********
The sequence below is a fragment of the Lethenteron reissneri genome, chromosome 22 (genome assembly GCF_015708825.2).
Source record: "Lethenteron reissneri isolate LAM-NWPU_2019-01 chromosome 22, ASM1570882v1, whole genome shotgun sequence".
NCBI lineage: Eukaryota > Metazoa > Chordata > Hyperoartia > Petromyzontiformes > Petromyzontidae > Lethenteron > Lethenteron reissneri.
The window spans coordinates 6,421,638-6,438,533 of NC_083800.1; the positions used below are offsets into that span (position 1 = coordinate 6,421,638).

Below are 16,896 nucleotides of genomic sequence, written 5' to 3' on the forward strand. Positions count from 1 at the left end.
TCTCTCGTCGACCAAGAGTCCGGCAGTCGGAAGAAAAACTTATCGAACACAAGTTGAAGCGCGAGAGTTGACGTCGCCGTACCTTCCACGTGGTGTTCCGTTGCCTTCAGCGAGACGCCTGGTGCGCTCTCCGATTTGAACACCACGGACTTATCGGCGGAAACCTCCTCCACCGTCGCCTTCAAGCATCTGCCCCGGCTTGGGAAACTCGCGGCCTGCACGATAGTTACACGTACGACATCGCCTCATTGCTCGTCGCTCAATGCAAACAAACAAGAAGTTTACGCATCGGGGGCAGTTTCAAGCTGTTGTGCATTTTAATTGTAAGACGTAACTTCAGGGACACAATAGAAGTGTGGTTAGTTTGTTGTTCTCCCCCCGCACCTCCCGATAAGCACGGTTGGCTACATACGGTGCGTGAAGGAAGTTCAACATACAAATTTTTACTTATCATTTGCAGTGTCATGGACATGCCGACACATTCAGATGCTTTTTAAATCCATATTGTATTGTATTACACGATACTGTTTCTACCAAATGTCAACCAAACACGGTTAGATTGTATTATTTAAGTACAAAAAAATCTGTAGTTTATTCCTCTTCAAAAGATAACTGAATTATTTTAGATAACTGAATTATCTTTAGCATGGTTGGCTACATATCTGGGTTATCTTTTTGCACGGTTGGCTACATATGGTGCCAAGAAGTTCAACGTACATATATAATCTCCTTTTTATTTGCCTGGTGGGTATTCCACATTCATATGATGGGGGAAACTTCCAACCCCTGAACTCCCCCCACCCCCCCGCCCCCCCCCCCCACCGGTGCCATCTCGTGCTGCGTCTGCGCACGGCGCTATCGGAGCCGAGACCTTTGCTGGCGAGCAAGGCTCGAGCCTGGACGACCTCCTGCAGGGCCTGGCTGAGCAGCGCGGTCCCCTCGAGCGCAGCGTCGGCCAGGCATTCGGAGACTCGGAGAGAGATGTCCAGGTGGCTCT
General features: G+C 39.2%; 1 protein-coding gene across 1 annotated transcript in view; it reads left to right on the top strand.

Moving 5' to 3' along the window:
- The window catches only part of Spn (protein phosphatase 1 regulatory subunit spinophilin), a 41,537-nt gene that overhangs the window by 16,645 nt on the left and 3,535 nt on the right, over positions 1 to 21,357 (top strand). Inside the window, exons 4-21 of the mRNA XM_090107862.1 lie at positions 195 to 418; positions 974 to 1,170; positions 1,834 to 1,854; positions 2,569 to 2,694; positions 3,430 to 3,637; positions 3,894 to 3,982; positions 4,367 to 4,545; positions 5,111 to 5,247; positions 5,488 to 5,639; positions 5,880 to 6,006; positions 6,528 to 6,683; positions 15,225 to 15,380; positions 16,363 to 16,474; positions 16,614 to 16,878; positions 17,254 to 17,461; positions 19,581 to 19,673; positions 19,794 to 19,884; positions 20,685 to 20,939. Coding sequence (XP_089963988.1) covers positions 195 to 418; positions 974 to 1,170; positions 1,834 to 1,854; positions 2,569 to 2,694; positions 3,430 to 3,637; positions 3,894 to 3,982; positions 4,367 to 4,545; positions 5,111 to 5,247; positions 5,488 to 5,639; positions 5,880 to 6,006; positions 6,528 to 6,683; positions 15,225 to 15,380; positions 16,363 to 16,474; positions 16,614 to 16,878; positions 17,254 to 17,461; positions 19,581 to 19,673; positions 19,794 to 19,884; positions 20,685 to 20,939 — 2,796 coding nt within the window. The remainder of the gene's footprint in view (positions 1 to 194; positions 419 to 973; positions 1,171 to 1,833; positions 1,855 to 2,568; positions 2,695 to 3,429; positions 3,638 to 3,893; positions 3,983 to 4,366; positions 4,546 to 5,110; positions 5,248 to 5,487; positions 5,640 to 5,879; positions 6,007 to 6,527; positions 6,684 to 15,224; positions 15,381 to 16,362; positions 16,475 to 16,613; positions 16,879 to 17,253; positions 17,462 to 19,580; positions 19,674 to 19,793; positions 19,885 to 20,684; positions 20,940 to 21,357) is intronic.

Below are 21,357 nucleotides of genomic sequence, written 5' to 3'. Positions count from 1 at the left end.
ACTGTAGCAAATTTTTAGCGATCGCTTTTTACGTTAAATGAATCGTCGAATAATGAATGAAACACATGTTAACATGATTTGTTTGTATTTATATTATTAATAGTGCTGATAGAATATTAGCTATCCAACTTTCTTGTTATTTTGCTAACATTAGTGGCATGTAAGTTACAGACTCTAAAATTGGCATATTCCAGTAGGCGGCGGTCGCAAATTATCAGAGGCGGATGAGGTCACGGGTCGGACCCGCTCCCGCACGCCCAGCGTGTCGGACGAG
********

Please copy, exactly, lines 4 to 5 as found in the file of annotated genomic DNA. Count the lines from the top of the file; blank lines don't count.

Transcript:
The window spans coordinates 6,421,638-6,438,533 of NC_083800.1; the positions used below are offsets into that span (position 1 = coordinate 6,421,638).

Below are 16,896 nucleotides of genomic sequence, written 5' to 3' on the forward strand. Positions count from 1 at the left end.